فصل 17

مجموعه: کتاب های پیشرفته / کتاب: او بیش از حد می داند / فصل 17

فصل 17

توضیح مختصر

  • زمان مطالعه 18 دقیقه
  • سطح ساده

دانلود اپلیکیشن «زیبوک»

این فصل را می‌توانید به بهترین شکل و با امکانات عالی در اپلیکیشن «زیبوک» بخوانید

دانلود اپلیکیشن «زیبوک»

فایل صوتی

دانلود فایل صوتی

متن انگلیسی فصل

Chapter seventeen

In God’s hands

Things moved quickly after that.

The same evening, after he had returned to Hove, di@k managed to get through to Lakshmi at last. She told him that her father had died of a heart attack a week earlier. She sounded quite calm but di@k desperately wanted to be with her.

‘Lakshmi, I’m so sorry. I feel helpless here. I want to be with you, to help you.’

‘It’s all right di@k. Please don’t worry. My father was already dead inside. It may be better for him like this. Perhaps he is with my mother again. Don’t worry about me. I can manage as long as I know you are there-‘

‘Did you get my letter Lakshmi? Will you marry me?’

‘Yes, I did di@k. And I do want to marry you. Now my father is dead there is nothing to keep me here. But I’m still worried about your thoughts of revenge. How can you hurt that poor innocent woman? Or the son, John? They have done nothing to you. I want you to give up the idea. I don’t think I could marry a man who would do that. Please think about it and tell me what you decide. I couldn’t live with a man who did a thing like that.’

‘But Lakshmi, I have Lennox where I want him. He’s trapped. How can I give up now? He deserves it. And so do the Visvanathans. Can’t you understand?’

‘di@k, I can understand but I can’t agree. I told you before, we should leave judgement to God. People like that are punished by what they become. Leave it at that, and don’t make innocent people suffer. I’m sorry di@k - that’s my last word. If you go ahead with this, I can’t see you again.’

The line was suddenly cut. di@k was not sure whether it was the Indian telecommunications or whether Lakshmi had put down the telephone on him. He repeatedly tried to call again but every time the number rang with the engaged tone.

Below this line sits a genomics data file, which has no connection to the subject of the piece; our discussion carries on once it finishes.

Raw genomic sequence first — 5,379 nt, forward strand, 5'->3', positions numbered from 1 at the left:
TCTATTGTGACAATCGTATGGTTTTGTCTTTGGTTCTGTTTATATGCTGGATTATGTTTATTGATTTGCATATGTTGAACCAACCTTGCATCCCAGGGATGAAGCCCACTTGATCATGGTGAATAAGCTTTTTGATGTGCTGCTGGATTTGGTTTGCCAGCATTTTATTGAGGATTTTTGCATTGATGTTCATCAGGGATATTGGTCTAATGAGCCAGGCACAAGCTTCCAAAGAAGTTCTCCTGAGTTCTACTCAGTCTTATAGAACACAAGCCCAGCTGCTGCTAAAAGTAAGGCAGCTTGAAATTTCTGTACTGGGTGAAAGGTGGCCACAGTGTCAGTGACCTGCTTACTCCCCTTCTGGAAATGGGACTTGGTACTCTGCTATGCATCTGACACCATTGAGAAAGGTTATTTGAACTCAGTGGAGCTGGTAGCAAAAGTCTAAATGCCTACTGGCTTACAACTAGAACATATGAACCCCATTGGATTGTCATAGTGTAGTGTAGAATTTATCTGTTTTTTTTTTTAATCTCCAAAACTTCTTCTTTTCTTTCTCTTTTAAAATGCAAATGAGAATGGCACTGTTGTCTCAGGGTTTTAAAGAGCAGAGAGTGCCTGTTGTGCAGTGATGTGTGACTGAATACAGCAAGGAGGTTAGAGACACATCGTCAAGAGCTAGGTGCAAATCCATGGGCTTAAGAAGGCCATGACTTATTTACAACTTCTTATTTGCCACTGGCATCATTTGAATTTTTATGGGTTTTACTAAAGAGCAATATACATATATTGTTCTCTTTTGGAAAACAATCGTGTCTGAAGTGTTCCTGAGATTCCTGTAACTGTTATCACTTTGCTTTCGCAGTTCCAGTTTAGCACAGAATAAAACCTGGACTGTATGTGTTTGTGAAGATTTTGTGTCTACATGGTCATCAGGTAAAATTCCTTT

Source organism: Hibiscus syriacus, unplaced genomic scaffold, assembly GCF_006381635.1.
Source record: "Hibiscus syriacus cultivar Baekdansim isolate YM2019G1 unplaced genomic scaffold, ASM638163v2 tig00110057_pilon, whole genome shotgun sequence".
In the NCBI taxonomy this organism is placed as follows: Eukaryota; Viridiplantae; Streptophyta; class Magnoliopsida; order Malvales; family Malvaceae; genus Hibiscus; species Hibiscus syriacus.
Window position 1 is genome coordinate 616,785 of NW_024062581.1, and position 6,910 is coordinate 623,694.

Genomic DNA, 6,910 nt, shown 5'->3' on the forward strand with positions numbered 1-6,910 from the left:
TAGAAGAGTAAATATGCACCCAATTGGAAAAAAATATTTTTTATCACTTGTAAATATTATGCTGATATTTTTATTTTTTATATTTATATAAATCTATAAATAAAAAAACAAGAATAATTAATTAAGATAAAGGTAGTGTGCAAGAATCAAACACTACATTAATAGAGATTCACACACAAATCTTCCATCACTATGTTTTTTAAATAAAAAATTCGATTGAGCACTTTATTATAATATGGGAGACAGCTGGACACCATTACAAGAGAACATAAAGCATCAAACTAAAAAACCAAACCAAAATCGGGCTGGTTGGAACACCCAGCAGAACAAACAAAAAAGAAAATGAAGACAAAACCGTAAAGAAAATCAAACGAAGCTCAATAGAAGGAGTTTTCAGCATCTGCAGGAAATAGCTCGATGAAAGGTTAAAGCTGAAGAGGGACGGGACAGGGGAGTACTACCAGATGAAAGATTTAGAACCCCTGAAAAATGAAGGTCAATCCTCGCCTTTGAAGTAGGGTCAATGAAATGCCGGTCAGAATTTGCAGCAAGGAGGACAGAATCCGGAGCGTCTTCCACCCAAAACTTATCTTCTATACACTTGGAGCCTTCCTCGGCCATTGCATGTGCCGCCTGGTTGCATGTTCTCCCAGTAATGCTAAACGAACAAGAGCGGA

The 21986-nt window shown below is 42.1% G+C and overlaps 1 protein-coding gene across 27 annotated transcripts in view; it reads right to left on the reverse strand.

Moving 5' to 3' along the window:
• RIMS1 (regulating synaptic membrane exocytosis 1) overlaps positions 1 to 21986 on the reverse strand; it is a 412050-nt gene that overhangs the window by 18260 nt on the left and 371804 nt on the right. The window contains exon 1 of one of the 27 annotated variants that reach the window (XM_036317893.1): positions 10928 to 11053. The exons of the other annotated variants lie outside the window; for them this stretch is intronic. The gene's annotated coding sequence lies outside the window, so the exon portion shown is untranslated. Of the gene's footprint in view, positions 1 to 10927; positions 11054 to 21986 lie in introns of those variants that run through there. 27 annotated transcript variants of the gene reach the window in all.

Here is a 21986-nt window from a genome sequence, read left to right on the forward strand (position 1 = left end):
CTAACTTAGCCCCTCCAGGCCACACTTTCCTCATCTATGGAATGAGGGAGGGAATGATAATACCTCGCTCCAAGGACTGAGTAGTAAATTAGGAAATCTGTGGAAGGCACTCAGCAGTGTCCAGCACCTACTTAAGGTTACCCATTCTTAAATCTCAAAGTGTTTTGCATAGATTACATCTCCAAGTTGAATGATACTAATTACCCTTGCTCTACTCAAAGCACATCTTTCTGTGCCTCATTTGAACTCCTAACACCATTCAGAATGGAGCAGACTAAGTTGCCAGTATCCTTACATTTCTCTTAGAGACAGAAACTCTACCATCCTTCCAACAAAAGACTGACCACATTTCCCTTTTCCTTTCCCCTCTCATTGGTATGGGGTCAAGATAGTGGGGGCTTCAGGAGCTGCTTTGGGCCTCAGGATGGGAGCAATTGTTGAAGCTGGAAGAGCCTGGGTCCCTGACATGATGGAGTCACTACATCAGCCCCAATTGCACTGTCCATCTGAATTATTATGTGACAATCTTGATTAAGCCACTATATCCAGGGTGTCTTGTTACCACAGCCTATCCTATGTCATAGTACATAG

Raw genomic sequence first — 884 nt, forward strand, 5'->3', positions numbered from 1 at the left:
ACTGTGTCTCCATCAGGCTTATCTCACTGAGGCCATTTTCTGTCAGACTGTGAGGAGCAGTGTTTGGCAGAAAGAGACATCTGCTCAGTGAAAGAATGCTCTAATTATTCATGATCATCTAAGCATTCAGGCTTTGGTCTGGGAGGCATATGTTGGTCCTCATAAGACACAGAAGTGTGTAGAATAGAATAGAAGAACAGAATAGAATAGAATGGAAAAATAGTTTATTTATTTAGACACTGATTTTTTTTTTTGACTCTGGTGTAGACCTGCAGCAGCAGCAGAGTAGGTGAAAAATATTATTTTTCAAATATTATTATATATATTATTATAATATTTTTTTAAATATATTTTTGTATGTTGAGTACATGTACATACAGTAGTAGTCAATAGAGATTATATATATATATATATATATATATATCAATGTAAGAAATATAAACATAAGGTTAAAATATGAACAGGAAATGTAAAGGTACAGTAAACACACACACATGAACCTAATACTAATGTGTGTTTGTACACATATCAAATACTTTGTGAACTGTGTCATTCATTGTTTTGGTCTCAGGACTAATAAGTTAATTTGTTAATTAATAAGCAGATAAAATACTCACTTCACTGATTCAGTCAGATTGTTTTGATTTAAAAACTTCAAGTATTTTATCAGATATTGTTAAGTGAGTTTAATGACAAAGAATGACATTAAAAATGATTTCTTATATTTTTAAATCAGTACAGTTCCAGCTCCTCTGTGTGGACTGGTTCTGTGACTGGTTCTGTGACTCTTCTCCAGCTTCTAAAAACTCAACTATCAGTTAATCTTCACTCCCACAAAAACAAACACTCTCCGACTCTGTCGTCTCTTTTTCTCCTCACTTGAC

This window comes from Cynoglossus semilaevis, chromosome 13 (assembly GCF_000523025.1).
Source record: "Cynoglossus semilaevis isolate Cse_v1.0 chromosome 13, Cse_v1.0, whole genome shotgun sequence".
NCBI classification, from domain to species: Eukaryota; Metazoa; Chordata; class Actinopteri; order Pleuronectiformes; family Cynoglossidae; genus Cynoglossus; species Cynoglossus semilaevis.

He went to bed in a confusion of doubt and uncertainty. How could she be so obstinate? Even her own father had been destroyed by these bastards. Couldn’t she see that? But she obviously meant what she said. Yet how could he live without her now? He could not imagine a life which did not include her. It was three in the morning before he finally fell into an uneasy sleep. And when he woke, his mind was still confused about what to do.

The next morning he called Lennox.

‘The answer’s “no”. I won’t, hm, give in to blackmail.’

‘OK. I gave you the choice. You know what the consequences will be. Good bye.’

In the afternoon he called Barbara Lennox and asked if he could visit her briefly the next day. He told her he had a small packet for her which he had forgotten the last time. She told him she would be at home in the afternoon and to come for tea.

Later that evening, he received a call from Ramu.

‘di@k, did you get my letter? I have not been hearing from you so I am asking myself is something wrong.’

‘No. Nothing wrong Ramu, but I haven’t had any letter from you. What’s it about? Is everything OK with you?’

‘Yes, fine. But I wrote to you about our business deal. Please let me know what you think of my idea as soon as possible. It’s too complicated to talk about on the phone but we need to make a decision very soon. This is the right time. di@k, I must ring off now. Please call me when you get my letter. Take care.’

di@k replaced the receiver thoughtfully. So Ramu had been serious about them becoming business partners. He went down to the mail box. There among the junk mail and the bills was Ramus letter. He took it upstairs, poured himself a glass of wine, and sat down to read it.

Dear di@k,

I want to ask you if you have thought any more about my business proposal? Now that the regulations on foreign investment have been relaxed, there are lots of opportunities for us. I’d really like you to go into partnership with me. I’ve enclosed all the details. Please have a look at them carefully and let me know as soon as possible. Now is the time - so that we are first in the market before other people get the same idea. If we don’t do it now, we’ll lose our advantage.

Also, if I have understood properly, you might wish to spend more time in India now perhaps? With a certain young lady? (You know that Madras is the gossip capital of the world, isn’t it?) If you are needing ‘best man’, I am always willing to oblige!

With my good wishes to you as always,

Yours,

Ramu.